During a Senate hearing in late January, Ed Markey asked then-EPA director Scott Pruitt about a little rumor that he’d overheard. “It’s my understanding,” the Massachusetts senator said, “that the EPA has finalized its conclusion that formaldehyde causes leukemia and other cancers and that [the] completed new assessment is ready to be released for public review, but is being held up.”
“You know, my understanding is similar to yours,” Pruitt replied.
Formaldehyde is one of the most ubiquitous industrial chemicals in the United States. It’s in much of the wooden furniture that Americans sit in, the body wash they clean themselves with — and, for those who live in the vicinity of a major refinery, the air that they breathe. And here, the director of the agency responsible for protecting the American people from toxic chemicals was saying, under oath, that he was vaguely aware of a report linking formaldehyde to a variety of terminal illnesses.
If that report were released — and its findings independently verified by the National Academies of Sciences — then the EPA would strengthen restrictions on the chemical’s use, while cancer patients could draw on the findings in class-action lawsuits. The effect of all this would be to force industry to reduce its reliance on formaldehyde — and thus, to reduce the number of Americans who suffer from the ravages of leukemia, nose and throat cancer, and a variety of less severe respiratory ailments.
Pruitt promised to follow up on the matter — but never did. And on Friday, a blockbuster report from Politico offered some insight into the cause of the EPA’s silence.
On January 24, the EPA’s top officials took a meeting with the American Chemistry Council’s Formaldehyde Panel — an industry group representing a variety of firms, including Exxon Mobil and a Koch Industries’ subsidiary. Two days later, the panel’s leader Kimberly Wise White wrote the EPA a letter, saying, “As stated in our meeting, a premature release of a draft assessment … will cause irreparable harm to the companies represented by the Panel and to the many companies and jobs that depend on the broad use of the chemical.”
In November 2017, Pruitt had removed multiple academic scientists from the EPA’s influential Science Advisory Board. He replaced with industry advocates — among them, Kimberly Wise White.
EPA officials who spoke with Politico say that the “scientific advice” of White and her ilk has led the agency to suppress the draft report on formaldehyde, as part of a broader “campaign to undermine the agency’s independent research into the health risks of toxic chemicals.”
That campaign has included a proposal to limit the EPA’s use of certain kinds of data on human health — while maintaining a special exemption for confidential, industry-funded studies that contain such data. Pruitt and his aides have also sought to postpone the release of a health department study that suggests nonstick chemicals pose health risks, even at levels that the EPA had previously deemed safe — and, last May, the passionately “pro-life” EPA director overruled his agency’s scientists, and declined to ban a pesticide that’s been linked to fetal brain damage.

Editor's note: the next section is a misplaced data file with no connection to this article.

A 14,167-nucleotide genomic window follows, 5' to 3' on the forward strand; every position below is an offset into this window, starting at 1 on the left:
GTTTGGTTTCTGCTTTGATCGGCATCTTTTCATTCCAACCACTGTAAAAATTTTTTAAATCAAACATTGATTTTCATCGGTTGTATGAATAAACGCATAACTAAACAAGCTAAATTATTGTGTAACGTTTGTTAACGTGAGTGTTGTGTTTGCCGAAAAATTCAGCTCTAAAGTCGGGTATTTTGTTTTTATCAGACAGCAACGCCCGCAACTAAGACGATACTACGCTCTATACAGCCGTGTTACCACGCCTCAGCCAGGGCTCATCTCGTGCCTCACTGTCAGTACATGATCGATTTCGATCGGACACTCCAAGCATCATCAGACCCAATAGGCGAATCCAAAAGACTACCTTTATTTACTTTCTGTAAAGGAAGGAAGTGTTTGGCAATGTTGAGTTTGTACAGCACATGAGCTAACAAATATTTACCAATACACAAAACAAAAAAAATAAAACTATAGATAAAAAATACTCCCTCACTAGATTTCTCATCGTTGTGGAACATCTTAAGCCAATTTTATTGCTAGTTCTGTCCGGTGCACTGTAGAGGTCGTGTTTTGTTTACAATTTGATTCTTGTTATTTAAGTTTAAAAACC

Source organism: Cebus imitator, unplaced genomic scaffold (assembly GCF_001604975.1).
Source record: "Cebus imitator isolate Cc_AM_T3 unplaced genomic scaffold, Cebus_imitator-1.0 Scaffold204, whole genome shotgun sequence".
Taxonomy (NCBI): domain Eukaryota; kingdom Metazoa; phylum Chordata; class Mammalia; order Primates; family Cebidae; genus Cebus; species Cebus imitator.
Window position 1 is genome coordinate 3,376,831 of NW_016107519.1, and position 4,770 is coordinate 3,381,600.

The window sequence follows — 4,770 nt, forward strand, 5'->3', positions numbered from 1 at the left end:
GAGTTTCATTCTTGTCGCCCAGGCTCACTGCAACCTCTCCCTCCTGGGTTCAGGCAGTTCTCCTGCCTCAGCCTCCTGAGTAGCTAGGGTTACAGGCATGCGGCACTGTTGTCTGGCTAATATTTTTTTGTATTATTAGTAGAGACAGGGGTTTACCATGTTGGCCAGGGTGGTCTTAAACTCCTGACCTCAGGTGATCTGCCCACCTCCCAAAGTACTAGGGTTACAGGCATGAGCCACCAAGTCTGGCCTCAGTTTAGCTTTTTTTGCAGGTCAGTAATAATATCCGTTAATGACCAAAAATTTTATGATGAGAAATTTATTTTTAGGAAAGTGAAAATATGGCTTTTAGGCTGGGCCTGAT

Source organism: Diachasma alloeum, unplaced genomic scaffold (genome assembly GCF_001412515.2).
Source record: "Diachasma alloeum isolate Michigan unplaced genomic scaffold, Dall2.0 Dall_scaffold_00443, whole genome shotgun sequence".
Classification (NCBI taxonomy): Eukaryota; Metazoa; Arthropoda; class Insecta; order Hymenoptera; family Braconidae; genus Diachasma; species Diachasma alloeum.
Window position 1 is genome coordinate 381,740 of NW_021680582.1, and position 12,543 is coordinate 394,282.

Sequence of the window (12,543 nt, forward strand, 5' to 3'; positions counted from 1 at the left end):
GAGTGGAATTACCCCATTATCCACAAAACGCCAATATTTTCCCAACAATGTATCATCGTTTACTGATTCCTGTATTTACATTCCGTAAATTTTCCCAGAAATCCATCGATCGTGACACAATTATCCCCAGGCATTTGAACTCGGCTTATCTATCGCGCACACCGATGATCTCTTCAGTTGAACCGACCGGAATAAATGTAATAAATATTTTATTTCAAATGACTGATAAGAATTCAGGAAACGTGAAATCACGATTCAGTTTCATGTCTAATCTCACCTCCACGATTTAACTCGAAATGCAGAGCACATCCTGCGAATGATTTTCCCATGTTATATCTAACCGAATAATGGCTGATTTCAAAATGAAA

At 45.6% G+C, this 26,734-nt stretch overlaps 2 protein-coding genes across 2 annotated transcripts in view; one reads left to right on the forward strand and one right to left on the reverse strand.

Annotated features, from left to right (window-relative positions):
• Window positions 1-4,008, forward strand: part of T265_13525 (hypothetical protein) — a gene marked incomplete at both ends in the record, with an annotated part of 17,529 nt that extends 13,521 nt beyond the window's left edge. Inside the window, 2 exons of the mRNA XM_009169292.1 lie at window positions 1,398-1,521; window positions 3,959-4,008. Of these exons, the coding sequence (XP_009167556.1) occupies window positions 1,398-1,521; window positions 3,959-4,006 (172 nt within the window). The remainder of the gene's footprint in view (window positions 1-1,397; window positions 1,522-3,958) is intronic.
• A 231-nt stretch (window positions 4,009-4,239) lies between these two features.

Government scientists aren’t always right. One can imagine industry advocates raising good-faith objections to the conclusions of any given study. But Trump’s appointees aren’t trying to subject the EPA’s report to independent scrutiny — they’re trying to prevent such scrutiny. As Politico explains:
By blocking the report at the first step of the IRIS review process, political appointees are keeping it from being reviewed by the National Academies of Sciences, an independent panel of the country’s top scientists that must weigh in on all such risk assessments. EPA has already paid the academies $500,000 for that review, the highest level of scrutiny a scientific study can receive, but the work cannot start until Pruitt’s aides send the study.
“If the administration was really keen on protecting public health, why wouldn’t they send this to the National Academy and give it a really good review?” the former EPA official asked. “If it survives that review, then there’s a public health problem that needs to be dealt with, and if it doesn’t survive the review, then they can point the finger at IRIS and say, ‘You’re dead.’”
The former official said there would be only one reason not to ask the country’s top experts whether they agree with the analysis: “You don’t want the answer.”
Pruitt is, of course, gone; his personal corruption having become too much of a distraction from his agency’s vital mission of helping the Republican Party’s donors evade financial responsibility for poisoning Americans.
But that mission is safe in the hands of the EPA’s new acting director, Andrew Wheeler. As staff director for the Senate Environment and Public Works Committee in 2004, Wheeler worked to delay an earlier version of the EPA’s formaldehyde analysis – and went on to profitable career as chemical industry lobbyist.
It’s worth noting that Democrats have a larger advantage on the “environment” than any other issue-set in American politics — and a recent Gallup poll found a supermajority of voters saying that the government is doing “too little” to protect the environment, while 57 percent of respondents said the government should prioritize environmental protection over economic growth.
To be sure, environmental regulation is not a top issue for many voters; but corruption can be. And the public is already inclined to believe that Republicans are too deferential to polluters. Thus, Democrats would be wise to campaign against the GOP’s policy of “giving more Americans cancer and fetal defects for the sake of keeping chemical manufacturers’ regulatory compliance costs low” this fall.